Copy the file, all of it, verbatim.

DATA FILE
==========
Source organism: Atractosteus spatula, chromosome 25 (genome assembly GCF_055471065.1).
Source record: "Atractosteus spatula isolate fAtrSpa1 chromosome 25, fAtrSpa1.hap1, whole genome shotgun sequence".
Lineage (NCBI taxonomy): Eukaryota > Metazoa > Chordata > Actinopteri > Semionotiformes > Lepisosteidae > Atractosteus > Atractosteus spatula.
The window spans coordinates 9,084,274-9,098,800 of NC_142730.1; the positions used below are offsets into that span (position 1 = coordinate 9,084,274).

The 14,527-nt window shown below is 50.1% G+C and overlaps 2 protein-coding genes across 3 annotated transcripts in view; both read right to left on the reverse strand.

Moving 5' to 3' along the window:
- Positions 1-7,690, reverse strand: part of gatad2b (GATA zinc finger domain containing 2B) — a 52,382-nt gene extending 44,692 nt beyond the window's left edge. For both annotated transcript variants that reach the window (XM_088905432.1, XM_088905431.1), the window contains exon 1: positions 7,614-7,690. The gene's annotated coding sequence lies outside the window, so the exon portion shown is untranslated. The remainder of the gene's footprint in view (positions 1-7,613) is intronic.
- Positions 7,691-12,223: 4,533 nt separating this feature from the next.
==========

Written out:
Source organism: Atractosteus spatula, chromosome 25 (genome assembly GCF_055471065.1).
Source record: "Atractosteus spatula isolate fAtrSpa1 chromosome 25, fAtrSpa1.hap1, whole genome shotgun sequence".
Lineage (NCBI taxonomy): Eukaryota > Metazoa > Chordata > Actinopteri > Semionotiformes > Lepisosteidae > Atractosteus > Atractosteus spatula.
The window spans coordinates 9,084,274-9,098,800 of NC_142730.1; the positions used below are offsets into that span (position 1 = coordinate 9,084,274).

The 14,527-nt window shown below is 50.1% G+C and overlaps 2 protein-coding genes across 3 annotated transcripts in view; both read right to left on the reverse strand.

Moving 5' to 3' along the window:
- Positions 1-7,690, reverse strand: part of gatad2b (GATA zinc finger domain containing 2B) — a 52,382-nt gene extending 44,692 nt beyond the window's left edge. For both annotated transcript variants that reach the window (XM_088905432.1, XM_088905431.1), the window contains exon 1: positions 7,614-7,690. The gene's annotated coding sequence lies outside the window, so the exon portion shown is untranslated. The remainder of the gene's footprint in view (positions 1-7,613) is intronic.
- Positions 7,691-12,223: 4,533 nt separating this feature from the next.